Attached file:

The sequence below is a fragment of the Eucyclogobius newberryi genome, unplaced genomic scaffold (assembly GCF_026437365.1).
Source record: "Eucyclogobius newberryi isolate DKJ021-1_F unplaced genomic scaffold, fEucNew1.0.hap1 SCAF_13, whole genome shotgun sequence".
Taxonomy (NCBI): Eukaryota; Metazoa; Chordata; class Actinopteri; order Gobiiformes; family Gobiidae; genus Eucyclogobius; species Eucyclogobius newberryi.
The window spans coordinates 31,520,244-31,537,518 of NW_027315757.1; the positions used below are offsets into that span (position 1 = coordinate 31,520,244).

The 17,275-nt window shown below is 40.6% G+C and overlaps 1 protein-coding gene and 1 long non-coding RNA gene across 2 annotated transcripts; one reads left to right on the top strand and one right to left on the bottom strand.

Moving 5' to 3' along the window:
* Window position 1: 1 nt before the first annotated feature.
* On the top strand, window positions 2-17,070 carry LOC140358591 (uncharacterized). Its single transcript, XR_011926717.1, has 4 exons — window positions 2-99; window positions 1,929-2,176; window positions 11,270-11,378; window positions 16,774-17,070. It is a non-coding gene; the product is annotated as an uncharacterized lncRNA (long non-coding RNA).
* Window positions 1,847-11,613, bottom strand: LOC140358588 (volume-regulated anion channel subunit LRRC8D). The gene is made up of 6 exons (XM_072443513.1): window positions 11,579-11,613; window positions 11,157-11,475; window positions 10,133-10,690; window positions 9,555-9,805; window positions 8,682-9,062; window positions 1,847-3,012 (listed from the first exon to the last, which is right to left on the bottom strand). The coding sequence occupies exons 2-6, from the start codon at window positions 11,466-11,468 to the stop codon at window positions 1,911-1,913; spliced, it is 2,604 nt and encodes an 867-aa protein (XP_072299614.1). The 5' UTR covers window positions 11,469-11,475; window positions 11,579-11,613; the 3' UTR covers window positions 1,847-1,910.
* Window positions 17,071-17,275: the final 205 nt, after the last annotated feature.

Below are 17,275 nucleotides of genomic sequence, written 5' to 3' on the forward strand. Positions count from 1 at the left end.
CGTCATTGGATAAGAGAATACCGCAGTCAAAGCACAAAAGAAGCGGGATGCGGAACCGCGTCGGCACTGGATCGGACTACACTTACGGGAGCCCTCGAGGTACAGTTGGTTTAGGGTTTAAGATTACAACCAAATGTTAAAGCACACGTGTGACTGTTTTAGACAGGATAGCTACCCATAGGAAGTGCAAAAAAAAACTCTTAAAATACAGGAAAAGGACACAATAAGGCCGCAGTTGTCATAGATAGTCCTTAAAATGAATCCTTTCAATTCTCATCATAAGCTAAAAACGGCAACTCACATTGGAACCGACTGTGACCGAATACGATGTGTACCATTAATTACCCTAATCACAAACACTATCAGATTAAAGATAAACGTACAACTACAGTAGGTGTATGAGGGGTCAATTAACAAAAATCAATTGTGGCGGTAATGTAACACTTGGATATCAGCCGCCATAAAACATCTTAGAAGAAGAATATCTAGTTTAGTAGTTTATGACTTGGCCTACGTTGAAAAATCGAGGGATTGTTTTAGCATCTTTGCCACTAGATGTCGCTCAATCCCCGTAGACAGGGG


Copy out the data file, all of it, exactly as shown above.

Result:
The sequence below is a fragment of the Eucyclogobius newberryi genome, unplaced genomic scaffold (assembly GCF_026437365.1).
Source record: "Eucyclogobius newberryi isolate DKJ021-1_F unplaced genomic scaffold, fEucNew1.0.hap1 SCAF_13, whole genome shotgun sequence".
Taxonomy (NCBI): Eukaryota; Metazoa; Chordata; class Actinopteri; order Gobiiformes; family Gobiidae; genus Eucyclogobius; species Eucyclogobius newberryi.
The window spans coordinates 31,520,244-31,537,518 of NW_027315757.1; the positions used below are offsets into that span (position 1 = coordinate 31,520,244).

The 17,275-nt window shown below is 40.6% G+C and overlaps 1 protein-coding gene and 1 long non-coding RNA gene across 2 annotated transcripts; one reads left to right on the top strand and one right to left on the bottom strand.

Moving 5' to 3' along the window:
* Window position 1: 1 nt before the first annotated feature.
* On the top strand, window positions 2-17,070 carry LOC140358591 (uncharacterized). Its single transcript, XR_011926717.1, has 4 exons — window positions 2-99; window positions 1,929-2,176; window positions 11,270-11,378; window positions 16,774-17,070. It is a non-coding gene; the product is annotated as an uncharacterized lncRNA (long non-coding RNA).
* Window positions 1,847-11,613, bottom strand: LOC140358588 (volume-regulated anion channel subunit LRRC8D). The gene is made up of 6 exons (XM_072443513.1): window positions 11,579-11,613; window positions 11,157-11,475; window positions 10,133-10,690; window positions 9,555-9,805; window positions 8,682-9,062; window positions 1,847-3,012 (listed from the first exon to the last, which is right to left on the bottom strand). The coding sequence occupies exons 2-6, from the start codon at window positions 11,466-11,468 to the stop codon at window positions 1,911-1,913; spliced, it is 2,604 nt and encodes an 867-aa protein (XP_072299614.1). The 5' UTR covers window positions 11,469-11,475; window positions 11,579-11,613; the 3' UTR covers window positions 1,847-1,910.
* Window positions 17,071-17,275: the final 205 nt, after the last annotated feature.

Below are 17,275 nucleotides of genomic sequence, written 5' to 3' on the forward strand. Positions count from 1 at the left end.
CGTCATTGGATAAGAGAATACCGCAGTCAAAGCACAAAAGAAGCGGGATGCGGAACCGCGTCGGCACTGGATCGGACTACACTTACGGGAGCCCTCGAGGTACAGTTGGTTTAGGGTTTAAGATTACAACCAAATGTTAAAGCACACGTGTGACTGTTTTAGACAGGATAGCTACCCATAGGAAGTGCAAAAAAAAACTCTTAAAATACAGGAAAAGGACACAATAAGGCCGCAGTTGTCATAGATAGTCCTTAAAATGAATCCTTTCAATTCTCATCATAAGCTAAAAACGGCAACTCACATTGGAACCGACTGTGACCGAATACGATGTGTACCATTAATTACCCTAATCACAAACACTATCAGATTAAAGATAAACGTACAACTACAGTAGGTGTATGAGGGGTCAATTAACAAAAATCAATTGTGGCGGTAATGTAACACTTGGATATCAGCCGCCATAAAACATCTTAGAAGAAGAATATCTAGTTTAGTAGTTTATGACTTGGCCTACGTTGAAAAATCGAGGGATTGTTTTAGCATCTTTGCCACTAGATGTCGCTCAATCCCCGTAGACAGGGG